Without a doubt, the Indian literary tradition is one of the oldest in the world. It comprises 22 officially recognized tribal and foreign languages like Persian, French, Portuguese and English. While a significant amount of the Indian literature is written, a lot more is propagated orally in regional languages, all of which have received an enormous reception worldwide.
The first ancient Indian literature was Sanskrit literature which comprised Rig Veda, Mahabharata, and Kannada, all of which were written in the first millennium BCE. They were then followed by Marathi, Urdu and into the modern times, with Rabindra Nath Tagore, a bengali writer who went on to become the first Indian to receive a Nobel Prize for his literary work.
A Brief History of Indian Literature
During the anti-colonial period, the Indians began gauging themselves with the rest of the world in education. To keep pace with the world’s developed literature, the Indian linguist created genres unknown to the past. Genres like fiction, essay, lyrical poetry, theatre, criticism and literary history started to be all been shaped according to Indian demands and public reception.
The essence of the writings suffered a sea-change, apart from revolution in forms. The increasing pace of industrialization and urbanization exposed literary imagination to the experience of the city. The impact of science and rationality encouraged authors to criticise institutions and practises that did not otherwise face logical scrutiny. The other worldly concerns of pre-modern literature gave way to a growing curiosity for the current reality around them. In addition to bringing the ancient gods, Indian creativities established new gods. Men in society and nature were the foremost of these.
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Tagore: The Arch-Writer
Tagore is a perfect representation of traditional and modern Indian writers. Although he was deeply interested in Indian traditions, he cannot be said to be a traditionalist. He was not a blind modernist, even though he was attracted by West and the rest of the world. In plays like Bisorjon, he dramatized his dissatisfaction with the outmoded conventions. He also criticised the blind pursuit of modernity in Muktadhara without regard to humans and nature.
The same can be said about some of his fiction works and poetry; they created matchless idioms, communion, solitude and hope. In one line, Tagore calls upon the nation to let love be the light of the world.
Being the most significant Indian literature figure in the 20th century, most of his writings typifies many other outstanding contemporary writings in different native languages like Kuvempu, Subrahmanya, Kannada Prasad Hindi.
After Independence, this attitude of millennial hope changed. The self-axis and the world axis never converge in fantasy as it does in reality. Although the fruits of the liberation from the yoke of foreign authority fell into Indians’ hands, with the new dawn there was violence. The killing of Mahatma Gandhi, the father of the nation, the division of the subcontinent into India, and Pakistan, led to massacres that took heavy toll of life and property during the Hindu/Muslim revolt. Urdu poet Faiz Ahmed Faiz said, ‘This is a false dawn. Caravan, move on,’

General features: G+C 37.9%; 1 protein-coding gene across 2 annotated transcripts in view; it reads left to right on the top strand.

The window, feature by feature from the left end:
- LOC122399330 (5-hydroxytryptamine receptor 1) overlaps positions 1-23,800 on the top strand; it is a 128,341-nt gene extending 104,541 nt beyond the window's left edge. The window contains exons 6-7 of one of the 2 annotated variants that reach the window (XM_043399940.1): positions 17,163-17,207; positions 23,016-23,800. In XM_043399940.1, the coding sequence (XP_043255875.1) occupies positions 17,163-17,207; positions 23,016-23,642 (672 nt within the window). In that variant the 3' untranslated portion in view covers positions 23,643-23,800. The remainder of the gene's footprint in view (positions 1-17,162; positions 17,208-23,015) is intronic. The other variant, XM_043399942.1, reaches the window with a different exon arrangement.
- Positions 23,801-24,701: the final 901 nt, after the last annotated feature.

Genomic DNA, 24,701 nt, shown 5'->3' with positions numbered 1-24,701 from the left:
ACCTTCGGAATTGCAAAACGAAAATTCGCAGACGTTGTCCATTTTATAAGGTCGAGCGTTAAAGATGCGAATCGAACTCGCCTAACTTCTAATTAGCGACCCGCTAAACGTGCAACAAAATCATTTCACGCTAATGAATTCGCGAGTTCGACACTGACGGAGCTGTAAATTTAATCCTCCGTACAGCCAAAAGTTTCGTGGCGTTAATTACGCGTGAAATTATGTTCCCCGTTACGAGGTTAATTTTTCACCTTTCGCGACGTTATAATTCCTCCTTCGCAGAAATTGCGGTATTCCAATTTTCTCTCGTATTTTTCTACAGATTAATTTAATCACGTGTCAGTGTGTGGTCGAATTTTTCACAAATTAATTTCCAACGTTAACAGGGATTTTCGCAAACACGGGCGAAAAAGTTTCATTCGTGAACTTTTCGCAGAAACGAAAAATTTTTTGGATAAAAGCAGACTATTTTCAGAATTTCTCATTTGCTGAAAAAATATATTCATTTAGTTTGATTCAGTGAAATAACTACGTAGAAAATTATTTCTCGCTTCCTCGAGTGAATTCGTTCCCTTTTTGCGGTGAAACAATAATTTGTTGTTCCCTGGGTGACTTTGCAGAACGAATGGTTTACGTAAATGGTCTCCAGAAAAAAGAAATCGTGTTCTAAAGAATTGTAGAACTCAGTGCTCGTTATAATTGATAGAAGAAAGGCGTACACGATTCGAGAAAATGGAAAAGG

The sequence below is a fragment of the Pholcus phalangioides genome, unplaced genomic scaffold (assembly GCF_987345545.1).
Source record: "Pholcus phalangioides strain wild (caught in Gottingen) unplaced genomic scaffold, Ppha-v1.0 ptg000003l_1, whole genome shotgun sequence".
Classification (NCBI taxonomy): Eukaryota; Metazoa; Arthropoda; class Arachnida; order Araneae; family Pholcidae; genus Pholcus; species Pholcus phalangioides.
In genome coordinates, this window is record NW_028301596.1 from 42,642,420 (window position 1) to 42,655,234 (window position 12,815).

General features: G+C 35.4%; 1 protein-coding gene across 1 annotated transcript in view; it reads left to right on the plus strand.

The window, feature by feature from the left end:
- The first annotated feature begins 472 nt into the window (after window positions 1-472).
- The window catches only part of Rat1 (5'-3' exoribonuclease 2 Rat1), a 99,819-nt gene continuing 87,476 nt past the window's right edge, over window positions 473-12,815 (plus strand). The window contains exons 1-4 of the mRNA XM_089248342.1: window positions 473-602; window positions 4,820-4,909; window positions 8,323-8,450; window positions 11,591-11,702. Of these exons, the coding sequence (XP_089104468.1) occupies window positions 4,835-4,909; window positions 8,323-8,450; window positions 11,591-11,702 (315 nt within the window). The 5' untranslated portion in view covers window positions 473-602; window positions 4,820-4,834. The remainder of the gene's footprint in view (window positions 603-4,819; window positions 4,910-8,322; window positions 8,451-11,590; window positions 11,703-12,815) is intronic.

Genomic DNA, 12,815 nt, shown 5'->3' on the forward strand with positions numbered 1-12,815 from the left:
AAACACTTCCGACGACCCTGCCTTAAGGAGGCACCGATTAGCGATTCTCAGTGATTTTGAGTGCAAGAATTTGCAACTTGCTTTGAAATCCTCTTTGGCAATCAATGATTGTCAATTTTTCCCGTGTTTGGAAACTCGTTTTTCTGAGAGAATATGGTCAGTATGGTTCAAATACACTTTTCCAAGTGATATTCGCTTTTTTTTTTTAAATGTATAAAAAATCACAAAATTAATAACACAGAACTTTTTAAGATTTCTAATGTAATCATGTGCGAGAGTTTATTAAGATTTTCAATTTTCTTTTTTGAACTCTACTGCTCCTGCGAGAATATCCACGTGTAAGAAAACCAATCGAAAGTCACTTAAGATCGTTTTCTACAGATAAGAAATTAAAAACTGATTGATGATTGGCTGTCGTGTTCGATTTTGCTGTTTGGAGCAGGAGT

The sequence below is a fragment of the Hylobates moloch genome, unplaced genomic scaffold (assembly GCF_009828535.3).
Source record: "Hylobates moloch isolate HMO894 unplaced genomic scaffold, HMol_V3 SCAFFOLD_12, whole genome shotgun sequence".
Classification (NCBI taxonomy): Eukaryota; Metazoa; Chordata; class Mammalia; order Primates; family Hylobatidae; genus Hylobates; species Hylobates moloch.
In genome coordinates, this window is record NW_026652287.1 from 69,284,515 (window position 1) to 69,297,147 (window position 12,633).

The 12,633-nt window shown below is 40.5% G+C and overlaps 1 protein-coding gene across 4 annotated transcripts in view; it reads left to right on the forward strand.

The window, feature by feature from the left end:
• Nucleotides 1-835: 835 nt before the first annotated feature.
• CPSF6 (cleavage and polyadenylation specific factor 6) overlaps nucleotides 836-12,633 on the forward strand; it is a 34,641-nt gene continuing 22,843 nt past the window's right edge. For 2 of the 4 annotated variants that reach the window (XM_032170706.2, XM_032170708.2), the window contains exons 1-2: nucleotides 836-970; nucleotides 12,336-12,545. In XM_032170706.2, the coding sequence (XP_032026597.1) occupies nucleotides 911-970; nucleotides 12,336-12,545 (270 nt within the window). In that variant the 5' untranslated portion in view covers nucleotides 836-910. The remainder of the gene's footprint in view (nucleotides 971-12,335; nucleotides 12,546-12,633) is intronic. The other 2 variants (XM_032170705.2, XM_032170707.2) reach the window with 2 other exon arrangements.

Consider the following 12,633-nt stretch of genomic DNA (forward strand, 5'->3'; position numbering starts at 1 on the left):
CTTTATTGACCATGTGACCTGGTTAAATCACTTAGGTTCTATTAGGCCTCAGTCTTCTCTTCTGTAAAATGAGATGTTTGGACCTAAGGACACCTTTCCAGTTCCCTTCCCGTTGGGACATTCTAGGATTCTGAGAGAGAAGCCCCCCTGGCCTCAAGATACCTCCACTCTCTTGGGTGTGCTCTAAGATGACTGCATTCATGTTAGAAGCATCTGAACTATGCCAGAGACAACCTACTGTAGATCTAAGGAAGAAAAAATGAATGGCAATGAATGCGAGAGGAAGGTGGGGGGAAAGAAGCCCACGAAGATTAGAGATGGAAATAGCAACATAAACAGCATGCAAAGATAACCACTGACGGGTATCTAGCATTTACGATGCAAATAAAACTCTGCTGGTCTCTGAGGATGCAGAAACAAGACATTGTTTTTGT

There were two reactions to this disillusionment: one was the sorrowful hope that the world would be reconstructed; another was to undertake a clinical diagnosis of the disease. The first led to the progressive writing movement, an ideology that puts an end to inequity and exploitation; while the second led to introspective modernism. Novels such as Tamas (Hindi) by Bhisham Sahani and Alai Osai (Tamil) by Kalki made a healthy diagnosis of communal hysteria and called upon the depths of humanism. Nabanna, Bijon Bhattacharya’s tragic Bengal classic, spoke about universal hunger in Bengal during the fake famine.
The introverted withdrawal from each other’s space was visible in works of writers like the Bengali poet Jibanandadas or the Gujarati poet Raoji Patel: ‘When did I become an alien, tell me, in your house?’ Sometimes, in works of great writers like the Hindi poet Muktibodh the twin impulses to optimism and despair combined.
The works of the progressive group were directed towards Soviet socialist realism while the introverts were affected by modernism in the West. The shifting literary forms mirrored this. In modernist experimentation, Fiction bid farewell to linear narrative, poetry to metre and drama. In the 1960s and 1970, the French academy of existentialist philosophy found great favour. For example Ashadh Ka Ek Din by Mohan Rakesh (Hindi) and Yayati by Khandekar (Marathi), the alienation of the author from his self and from the world was dramatised.